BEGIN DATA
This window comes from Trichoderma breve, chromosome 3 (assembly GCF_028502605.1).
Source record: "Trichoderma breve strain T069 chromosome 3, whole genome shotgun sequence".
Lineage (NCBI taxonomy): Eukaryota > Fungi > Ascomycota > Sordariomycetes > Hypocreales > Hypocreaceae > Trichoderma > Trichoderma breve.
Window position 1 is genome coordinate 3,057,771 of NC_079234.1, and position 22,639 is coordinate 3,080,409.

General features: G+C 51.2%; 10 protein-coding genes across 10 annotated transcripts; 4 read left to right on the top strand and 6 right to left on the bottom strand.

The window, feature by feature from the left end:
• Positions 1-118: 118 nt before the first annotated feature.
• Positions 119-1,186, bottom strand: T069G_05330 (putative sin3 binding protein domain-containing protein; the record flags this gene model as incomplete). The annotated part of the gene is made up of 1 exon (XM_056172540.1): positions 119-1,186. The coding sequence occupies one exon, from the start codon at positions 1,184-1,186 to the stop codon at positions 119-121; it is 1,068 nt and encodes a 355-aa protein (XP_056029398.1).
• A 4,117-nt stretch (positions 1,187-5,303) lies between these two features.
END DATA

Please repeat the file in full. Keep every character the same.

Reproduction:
This window comes from Trichoderma breve, chromosome 3 (assembly GCF_028502605.1).
Source record: "Trichoderma breve strain T069 chromosome 3, whole genome shotgun sequence".
Lineage (NCBI taxonomy): Eukaryota > Fungi > Ascomycota > Sordariomycetes > Hypocreales > Hypocreaceae > Trichoderma > Trichoderma breve.
Window position 1 is genome coordinate 3,057,771 of NC_079234.1, and position 22,639 is coordinate 3,080,409.

General features: G+C 51.2%; 10 protein-coding genes across 10 annotated transcripts; 4 read left to right on the top strand and 6 right to left on the bottom strand.

The window, feature by feature from the left end:
• Positions 1-118: 118 nt before the first annotated feature.
• Positions 119-1,186, bottom strand: T069G_05330 (putative sin3 binding protein domain-containing protein; the record flags this gene model as incomplete). The annotated part of the gene is made up of 1 exon (XM_056172540.1): positions 119-1,186. The coding sequence occupies one exon, from the start codon at positions 1,184-1,186 to the stop codon at positions 119-121; it is 1,068 nt and encodes a 355-aa protein (XP_056029398.1).
• A 4,117-nt stretch (positions 1,187-5,303) lies between these two features.